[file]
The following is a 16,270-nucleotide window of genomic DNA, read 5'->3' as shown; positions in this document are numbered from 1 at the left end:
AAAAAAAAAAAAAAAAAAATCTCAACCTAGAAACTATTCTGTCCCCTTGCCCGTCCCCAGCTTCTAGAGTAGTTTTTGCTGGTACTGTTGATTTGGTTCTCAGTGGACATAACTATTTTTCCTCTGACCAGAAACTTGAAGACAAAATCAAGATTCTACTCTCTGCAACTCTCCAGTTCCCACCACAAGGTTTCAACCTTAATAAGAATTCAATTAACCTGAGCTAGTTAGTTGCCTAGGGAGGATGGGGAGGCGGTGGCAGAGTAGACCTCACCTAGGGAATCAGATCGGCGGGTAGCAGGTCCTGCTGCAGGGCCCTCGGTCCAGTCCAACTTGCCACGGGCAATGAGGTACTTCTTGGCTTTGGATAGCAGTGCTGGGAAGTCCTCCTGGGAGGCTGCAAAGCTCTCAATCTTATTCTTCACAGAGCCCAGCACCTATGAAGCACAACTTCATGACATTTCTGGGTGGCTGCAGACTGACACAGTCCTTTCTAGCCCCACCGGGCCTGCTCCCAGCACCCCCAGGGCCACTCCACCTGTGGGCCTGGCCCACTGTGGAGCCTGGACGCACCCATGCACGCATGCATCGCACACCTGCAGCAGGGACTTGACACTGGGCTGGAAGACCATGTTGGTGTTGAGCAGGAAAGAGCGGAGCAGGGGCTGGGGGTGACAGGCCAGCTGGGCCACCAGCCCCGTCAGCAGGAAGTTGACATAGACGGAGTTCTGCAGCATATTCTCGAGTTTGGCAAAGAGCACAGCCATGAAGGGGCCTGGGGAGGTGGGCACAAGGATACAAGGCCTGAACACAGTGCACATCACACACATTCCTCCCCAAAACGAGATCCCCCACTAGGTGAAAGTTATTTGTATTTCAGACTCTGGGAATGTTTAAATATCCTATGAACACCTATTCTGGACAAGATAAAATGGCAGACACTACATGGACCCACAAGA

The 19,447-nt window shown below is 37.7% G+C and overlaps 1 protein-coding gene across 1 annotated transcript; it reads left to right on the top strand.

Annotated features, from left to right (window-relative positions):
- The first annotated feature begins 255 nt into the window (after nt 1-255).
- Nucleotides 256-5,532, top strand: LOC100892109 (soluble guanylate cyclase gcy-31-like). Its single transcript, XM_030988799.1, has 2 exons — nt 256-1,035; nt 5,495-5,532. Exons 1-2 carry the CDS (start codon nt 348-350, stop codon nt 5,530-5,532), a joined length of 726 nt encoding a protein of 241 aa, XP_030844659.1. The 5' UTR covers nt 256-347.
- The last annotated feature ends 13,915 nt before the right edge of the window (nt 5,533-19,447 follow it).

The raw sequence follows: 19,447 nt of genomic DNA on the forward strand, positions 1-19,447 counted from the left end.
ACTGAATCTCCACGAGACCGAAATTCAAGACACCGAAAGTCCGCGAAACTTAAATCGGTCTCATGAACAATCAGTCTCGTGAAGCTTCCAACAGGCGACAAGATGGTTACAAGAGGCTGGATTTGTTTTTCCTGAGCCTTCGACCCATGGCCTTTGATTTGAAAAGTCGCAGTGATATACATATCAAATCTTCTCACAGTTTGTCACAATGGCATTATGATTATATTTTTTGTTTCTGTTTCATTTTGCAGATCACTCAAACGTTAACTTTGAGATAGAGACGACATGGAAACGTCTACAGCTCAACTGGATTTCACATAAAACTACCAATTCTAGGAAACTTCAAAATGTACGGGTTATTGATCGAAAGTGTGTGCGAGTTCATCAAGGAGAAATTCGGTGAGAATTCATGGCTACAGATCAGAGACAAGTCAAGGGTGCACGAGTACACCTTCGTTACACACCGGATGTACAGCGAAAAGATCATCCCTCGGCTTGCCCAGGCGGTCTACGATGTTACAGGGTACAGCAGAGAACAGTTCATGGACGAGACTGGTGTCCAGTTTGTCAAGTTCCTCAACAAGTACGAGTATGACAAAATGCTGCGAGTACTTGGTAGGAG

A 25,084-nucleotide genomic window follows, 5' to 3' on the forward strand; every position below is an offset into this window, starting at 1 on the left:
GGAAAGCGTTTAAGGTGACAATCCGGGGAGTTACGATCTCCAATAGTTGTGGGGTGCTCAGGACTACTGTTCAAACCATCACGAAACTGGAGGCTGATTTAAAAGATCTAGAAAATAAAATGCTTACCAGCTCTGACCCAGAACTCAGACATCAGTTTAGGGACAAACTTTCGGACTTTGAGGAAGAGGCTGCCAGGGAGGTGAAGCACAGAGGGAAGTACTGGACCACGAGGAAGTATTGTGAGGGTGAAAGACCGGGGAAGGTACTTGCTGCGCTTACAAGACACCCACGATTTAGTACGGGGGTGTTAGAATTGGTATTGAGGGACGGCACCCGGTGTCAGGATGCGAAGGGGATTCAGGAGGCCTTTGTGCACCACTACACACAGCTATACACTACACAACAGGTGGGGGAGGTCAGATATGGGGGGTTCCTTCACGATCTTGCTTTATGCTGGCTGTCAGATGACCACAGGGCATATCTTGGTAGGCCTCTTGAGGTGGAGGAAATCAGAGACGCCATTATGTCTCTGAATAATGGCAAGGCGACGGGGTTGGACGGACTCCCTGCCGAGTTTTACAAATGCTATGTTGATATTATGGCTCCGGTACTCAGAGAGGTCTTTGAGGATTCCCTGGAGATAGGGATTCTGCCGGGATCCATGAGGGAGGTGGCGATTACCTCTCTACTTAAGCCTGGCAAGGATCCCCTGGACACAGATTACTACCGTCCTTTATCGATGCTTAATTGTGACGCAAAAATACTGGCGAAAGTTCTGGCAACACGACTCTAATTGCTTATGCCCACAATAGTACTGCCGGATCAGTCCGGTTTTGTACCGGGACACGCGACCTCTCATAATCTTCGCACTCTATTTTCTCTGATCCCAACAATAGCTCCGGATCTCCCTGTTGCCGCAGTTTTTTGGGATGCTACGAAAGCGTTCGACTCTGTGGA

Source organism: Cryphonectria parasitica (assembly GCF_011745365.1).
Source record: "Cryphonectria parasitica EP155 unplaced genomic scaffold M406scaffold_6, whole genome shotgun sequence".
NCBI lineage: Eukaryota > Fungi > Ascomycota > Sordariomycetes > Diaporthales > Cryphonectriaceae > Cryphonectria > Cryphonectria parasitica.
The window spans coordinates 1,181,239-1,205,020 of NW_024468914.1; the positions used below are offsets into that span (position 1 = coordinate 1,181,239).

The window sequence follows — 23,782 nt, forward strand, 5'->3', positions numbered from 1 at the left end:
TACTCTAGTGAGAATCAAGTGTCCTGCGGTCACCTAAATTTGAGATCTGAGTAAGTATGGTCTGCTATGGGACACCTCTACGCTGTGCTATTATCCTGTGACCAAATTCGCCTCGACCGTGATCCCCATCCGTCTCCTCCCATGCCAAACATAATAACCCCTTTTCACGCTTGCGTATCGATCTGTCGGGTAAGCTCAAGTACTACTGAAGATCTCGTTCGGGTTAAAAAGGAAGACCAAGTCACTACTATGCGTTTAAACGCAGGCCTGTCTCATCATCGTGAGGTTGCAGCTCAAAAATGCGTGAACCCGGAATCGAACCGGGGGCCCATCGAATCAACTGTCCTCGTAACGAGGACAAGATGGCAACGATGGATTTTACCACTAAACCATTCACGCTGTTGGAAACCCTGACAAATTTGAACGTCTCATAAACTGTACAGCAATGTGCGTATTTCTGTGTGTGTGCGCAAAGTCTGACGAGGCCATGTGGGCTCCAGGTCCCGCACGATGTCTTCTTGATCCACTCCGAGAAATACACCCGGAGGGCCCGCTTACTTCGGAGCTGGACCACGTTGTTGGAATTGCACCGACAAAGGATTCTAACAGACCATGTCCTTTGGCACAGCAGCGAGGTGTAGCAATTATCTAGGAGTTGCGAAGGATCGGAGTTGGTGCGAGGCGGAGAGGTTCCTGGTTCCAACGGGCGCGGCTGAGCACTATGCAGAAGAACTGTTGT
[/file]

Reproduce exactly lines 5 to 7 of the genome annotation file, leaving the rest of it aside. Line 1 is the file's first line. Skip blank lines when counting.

- The first annotated feature begins 255 nt into the window (after nt 1-255).
- Nucleotides 256-5,532, top strand: LOC100892109 (soluble guanylate cyclase gcy-31-like). Its single transcript, XM_030988799.1, has 2 exons — nt 256-1,035; nt 5,495-5,532. Exons 1-2 carry the CDS (start codon nt 348-350, stop codon nt 5,530-5,532), a joined length of 726 nt encoding a protein of 241 aa, XP_030844659.1. The 5' UTR covers nt 256-347.
- The last annotated feature ends 13,915 nt before the right edge of the window (nt 5,533-19,447 follow it).